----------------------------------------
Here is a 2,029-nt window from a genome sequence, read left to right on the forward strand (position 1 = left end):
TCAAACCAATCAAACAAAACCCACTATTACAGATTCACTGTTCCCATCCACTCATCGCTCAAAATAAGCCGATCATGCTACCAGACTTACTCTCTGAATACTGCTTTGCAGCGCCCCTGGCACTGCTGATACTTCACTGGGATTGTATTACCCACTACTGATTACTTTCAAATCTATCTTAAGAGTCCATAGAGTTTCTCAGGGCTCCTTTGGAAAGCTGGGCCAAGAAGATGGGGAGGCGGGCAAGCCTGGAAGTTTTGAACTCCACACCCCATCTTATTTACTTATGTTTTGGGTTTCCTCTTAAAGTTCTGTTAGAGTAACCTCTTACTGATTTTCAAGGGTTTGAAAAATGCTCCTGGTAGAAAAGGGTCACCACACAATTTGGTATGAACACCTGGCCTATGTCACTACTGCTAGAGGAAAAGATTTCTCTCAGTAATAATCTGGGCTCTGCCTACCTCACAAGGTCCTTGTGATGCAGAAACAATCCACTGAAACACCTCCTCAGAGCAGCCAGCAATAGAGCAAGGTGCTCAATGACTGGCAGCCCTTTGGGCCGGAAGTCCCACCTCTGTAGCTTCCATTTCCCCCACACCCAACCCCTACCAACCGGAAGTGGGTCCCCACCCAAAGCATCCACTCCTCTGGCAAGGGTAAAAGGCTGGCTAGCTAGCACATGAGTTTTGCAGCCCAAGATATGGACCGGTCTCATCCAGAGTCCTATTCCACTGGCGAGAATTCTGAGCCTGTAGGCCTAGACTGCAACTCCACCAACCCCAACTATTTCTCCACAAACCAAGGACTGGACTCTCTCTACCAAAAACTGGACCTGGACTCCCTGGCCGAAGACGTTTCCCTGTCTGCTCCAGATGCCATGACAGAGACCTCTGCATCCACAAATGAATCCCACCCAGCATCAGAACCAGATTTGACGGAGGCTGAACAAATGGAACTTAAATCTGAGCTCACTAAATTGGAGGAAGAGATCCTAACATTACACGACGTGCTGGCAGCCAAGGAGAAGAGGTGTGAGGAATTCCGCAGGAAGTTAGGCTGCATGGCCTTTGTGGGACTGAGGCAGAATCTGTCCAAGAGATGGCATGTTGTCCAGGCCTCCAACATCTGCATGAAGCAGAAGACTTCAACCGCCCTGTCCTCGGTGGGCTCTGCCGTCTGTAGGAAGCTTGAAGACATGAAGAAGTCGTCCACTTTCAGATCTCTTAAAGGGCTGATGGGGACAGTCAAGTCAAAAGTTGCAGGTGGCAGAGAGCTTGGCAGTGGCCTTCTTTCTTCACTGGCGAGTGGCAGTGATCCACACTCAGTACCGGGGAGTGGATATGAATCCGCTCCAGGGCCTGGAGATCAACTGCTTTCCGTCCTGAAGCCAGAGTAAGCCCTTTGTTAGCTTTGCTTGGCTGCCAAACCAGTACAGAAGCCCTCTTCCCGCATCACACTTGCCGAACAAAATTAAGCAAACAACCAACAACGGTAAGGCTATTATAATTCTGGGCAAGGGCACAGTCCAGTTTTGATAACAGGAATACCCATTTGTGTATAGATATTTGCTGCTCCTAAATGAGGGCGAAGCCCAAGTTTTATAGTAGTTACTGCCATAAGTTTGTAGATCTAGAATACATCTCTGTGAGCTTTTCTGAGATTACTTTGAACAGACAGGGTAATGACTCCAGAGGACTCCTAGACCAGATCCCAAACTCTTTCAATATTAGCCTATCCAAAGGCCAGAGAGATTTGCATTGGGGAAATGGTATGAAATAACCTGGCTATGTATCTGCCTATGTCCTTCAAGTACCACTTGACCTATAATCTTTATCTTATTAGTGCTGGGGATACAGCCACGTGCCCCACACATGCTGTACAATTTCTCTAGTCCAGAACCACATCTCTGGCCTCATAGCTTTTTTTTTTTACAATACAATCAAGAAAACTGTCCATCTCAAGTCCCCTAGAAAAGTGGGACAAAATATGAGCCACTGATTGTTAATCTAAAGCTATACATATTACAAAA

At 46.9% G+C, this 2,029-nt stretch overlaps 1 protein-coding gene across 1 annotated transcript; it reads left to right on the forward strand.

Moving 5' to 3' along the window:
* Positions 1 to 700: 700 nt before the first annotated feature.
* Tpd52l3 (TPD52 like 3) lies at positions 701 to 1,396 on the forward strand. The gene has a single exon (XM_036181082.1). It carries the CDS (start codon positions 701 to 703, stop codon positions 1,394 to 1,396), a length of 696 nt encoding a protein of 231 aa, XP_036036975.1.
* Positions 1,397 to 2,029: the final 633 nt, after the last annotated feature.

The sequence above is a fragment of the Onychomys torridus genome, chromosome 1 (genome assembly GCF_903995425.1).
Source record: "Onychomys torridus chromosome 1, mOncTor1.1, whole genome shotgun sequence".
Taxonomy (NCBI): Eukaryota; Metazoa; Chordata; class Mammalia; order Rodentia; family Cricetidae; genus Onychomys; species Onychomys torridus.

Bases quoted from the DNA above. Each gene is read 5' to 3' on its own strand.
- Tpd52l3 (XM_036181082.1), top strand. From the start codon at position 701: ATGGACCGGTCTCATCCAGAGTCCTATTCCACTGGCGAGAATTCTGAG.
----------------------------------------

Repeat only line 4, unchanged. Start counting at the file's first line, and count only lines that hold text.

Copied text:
Moving 5' to 3' along the window: